Socioeconomic status is the most significant factor influencing the decreased survival associated with breast cancer in minority groups in the United States. Barriers to the use of early detection programs by low-income women often result in the detection of breast cancer at stages too advanced to assure optimum outcomes. In an effort to increase accessibility of breast cancer screening among such individuals, the Early Detection Program (EDP) was initiated in 1987. The program provided breast cancer screening to women 40 years of age and older who attended eight primary healthcare centers located in low-income neighborhoods throughout Dade County, Florida. From its inception in October 1987 through December 1993, 23,866 medically underserved women had mammography examinations, with more than 17,000 of these women undergoing baseline mammograms. Since the program's inception, 126 cancers were diagnosed in 123 women. A dramatic shift from later to earlier stage breast cancers was observed. These results warrant a greater inclusion of medically underserved and lower socioeconomic status women in screening programs for the early detection of breast cancer.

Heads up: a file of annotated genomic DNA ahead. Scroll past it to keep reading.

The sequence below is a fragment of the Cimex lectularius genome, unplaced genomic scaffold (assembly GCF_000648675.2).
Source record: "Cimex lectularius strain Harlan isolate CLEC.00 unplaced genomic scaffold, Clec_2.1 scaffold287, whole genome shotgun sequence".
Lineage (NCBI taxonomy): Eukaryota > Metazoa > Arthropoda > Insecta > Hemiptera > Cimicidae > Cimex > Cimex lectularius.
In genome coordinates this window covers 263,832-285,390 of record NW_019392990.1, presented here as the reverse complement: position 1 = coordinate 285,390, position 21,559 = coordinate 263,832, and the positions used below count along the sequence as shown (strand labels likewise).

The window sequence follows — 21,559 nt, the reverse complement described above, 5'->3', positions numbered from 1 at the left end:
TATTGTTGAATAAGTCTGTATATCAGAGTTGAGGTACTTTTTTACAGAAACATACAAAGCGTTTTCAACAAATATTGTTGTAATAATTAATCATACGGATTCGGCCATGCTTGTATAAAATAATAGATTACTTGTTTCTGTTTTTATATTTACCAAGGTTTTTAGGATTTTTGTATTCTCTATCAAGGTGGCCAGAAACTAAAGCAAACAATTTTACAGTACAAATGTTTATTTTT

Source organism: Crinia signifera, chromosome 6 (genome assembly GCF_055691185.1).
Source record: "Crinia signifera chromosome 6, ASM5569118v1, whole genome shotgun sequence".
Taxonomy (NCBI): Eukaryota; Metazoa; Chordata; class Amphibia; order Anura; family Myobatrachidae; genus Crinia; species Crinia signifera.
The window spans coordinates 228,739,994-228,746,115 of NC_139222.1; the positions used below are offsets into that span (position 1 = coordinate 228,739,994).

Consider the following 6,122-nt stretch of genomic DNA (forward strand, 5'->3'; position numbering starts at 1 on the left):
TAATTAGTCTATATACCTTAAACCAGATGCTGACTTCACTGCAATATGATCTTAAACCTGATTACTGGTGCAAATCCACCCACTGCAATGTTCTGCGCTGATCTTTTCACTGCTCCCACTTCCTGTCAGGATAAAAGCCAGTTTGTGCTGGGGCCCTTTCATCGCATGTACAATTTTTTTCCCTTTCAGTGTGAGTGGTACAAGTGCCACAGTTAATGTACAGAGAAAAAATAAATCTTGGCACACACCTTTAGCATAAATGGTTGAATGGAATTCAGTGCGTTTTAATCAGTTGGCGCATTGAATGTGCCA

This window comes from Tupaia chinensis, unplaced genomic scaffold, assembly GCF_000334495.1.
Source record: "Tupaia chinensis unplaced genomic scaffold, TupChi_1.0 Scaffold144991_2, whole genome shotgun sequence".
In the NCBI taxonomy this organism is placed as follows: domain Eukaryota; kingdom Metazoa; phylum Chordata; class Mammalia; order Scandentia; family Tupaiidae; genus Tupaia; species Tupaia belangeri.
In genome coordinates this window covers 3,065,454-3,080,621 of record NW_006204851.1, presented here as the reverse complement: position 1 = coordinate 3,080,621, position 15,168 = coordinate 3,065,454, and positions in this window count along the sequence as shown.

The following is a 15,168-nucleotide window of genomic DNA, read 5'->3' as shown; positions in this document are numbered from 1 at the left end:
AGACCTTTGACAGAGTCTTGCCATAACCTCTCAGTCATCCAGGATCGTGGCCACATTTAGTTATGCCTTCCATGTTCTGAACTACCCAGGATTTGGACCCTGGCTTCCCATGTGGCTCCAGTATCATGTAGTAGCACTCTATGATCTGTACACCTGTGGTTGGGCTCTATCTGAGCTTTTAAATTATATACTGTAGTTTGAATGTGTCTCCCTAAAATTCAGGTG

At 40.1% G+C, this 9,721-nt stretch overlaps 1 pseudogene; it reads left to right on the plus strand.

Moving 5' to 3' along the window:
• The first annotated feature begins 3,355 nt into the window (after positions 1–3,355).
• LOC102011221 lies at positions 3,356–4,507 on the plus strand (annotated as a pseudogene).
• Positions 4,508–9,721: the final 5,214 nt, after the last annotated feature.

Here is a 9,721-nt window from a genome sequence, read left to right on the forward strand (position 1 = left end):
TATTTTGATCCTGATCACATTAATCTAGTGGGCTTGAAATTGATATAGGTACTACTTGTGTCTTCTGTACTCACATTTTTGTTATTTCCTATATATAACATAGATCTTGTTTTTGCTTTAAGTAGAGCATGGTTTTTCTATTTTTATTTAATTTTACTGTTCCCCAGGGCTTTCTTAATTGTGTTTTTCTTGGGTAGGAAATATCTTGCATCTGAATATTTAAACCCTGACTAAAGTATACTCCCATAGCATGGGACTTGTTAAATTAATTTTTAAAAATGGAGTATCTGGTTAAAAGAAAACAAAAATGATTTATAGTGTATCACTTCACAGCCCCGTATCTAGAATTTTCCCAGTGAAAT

|Original language||English (US)|
|Number of pages||8|
|State||Published - Jul 1 1994|
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